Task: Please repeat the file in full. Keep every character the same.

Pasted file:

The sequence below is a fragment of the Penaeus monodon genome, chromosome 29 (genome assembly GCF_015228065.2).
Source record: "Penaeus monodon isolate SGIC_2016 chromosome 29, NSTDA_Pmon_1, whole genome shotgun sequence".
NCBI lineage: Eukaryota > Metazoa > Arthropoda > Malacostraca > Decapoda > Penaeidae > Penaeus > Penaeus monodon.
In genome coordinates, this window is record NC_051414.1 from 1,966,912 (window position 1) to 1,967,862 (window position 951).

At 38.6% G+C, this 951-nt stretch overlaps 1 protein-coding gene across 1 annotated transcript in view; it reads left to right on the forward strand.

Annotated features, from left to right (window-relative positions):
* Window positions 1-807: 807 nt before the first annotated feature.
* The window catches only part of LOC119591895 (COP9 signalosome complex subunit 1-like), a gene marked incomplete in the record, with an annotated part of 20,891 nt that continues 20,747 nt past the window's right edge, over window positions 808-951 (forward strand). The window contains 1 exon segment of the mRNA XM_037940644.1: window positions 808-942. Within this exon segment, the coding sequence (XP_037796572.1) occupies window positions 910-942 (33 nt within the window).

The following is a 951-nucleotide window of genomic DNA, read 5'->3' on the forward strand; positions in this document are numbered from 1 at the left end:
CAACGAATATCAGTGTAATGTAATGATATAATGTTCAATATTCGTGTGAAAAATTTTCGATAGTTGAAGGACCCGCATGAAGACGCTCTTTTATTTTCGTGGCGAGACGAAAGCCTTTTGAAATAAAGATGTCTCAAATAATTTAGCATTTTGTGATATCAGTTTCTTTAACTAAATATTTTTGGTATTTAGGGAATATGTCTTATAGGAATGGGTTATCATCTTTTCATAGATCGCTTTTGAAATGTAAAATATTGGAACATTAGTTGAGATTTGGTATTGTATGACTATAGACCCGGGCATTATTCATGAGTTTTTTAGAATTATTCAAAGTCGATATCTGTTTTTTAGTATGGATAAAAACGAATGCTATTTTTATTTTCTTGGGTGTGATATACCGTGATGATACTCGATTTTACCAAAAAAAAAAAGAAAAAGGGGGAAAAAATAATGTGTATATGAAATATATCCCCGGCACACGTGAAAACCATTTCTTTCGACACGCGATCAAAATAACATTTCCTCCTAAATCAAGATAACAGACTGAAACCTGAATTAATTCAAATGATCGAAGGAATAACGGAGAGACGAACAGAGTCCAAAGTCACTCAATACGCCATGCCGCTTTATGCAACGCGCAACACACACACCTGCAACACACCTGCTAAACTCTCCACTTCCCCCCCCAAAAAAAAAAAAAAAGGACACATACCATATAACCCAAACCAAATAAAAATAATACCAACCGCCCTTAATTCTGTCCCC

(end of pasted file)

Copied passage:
The sequence below is a fragment of the Penaeus monodon genome, chromosome 29 (genome assembly GCF_015228065.2).
Source record: "Penaeus monodon isolate SGIC_2016 chromosome 29, NSTDA_Pmon_1, whole genome shotgun sequence".
NCBI lineage: Eukaryota > Metazoa > Arthropoda > Malacostraca > Decapoda > Penaeidae > Penaeus > Penaeus monodon.
In genome coordinates, this window is record NC_051414.1 from 1,966,912 (window position 1) to 1,967,862 (window position 951).

At 38.6% G+C, this 951-nt stretch overlaps 1 protein-coding gene across 1 annotated transcript in view; it reads left to right on the forward strand.

Annotated features, from left to right (window-relative positions):
* Window positions 1-807: 807 nt before the first annotated feature.
* The window catches only part of LOC119591895 (COP9 signalosome complex subunit 1-like), a gene marked incomplete in the record, with an annotated part of 20,891 nt that continues 20,747 nt past the window's right edge, over window positions 808-951 (forward strand). The window contains 1 exon segment of the mRNA XM_037940644.1: window positions 808-942. Within this exon segment, the coding sequence (XP_037796572.1) occupies window positions 910-942 (33 nt within the window).

The following is a 951-nucleotide window of genomic DNA, read 5'->3' on the forward strand; positions in this document are numbered from 1 at the left end:
CAACGAATATCAGTGTAATGTAATGATATAATGTTCAATATTCGTGTGAAAAATTTTCGATAGTTGAAGGACCCGCATGAAGACGCTCTTTTATTTTCGTGGCGAGACGAAAGCCTTTTGAAATAAAGATGTCTCAAATAATTTAGCATTTTGTGATATCAGTTTCTTTAACTAAATATTTTTGGTATTTAGGGAATATGTCTTATAGGAATGGGTTATCATCTTTTCATAGATCGCTTTTGAAATGTAAAATATTGGAACATTAGTTGAGATTTGGTATTGTATGACTATAGACCCGGGCATTATTCATGAGTTTTTTAGAATTATTCAAAGTCGATATCTGTTTTTTAGTATGGATAAAAACGAATGCTATTTTTATTTTCTTGGGTGTGATATACCGTGATGATACTCGATTTTACCAAAAAAAAAAAGAAAAAGGGGGAAAAAATAATGTGTATATGAAATATATCCCCGGCACACGTGAAAACCATTTCTTTCGACACGCGATCAAAATAACATTTCCTCCTAAATCAAGATAACAGACTGAAACCTGAATTAATTCAAATGATCGAAGGAATAACGGAGAGACGAACAGAGTCCAAAGTCACTCAATACGCCATGCCGCTTTATGCAACGCGCAACACACACACCTGCAACACACCTGCTAAACTCTCCACTTCCCCCCCCAAAAAAAAAAAAAAAGGACACATACCATATAACCCAAACCAAATAAAAATAATACCAACCGCCCTTAATTCTGTCCCC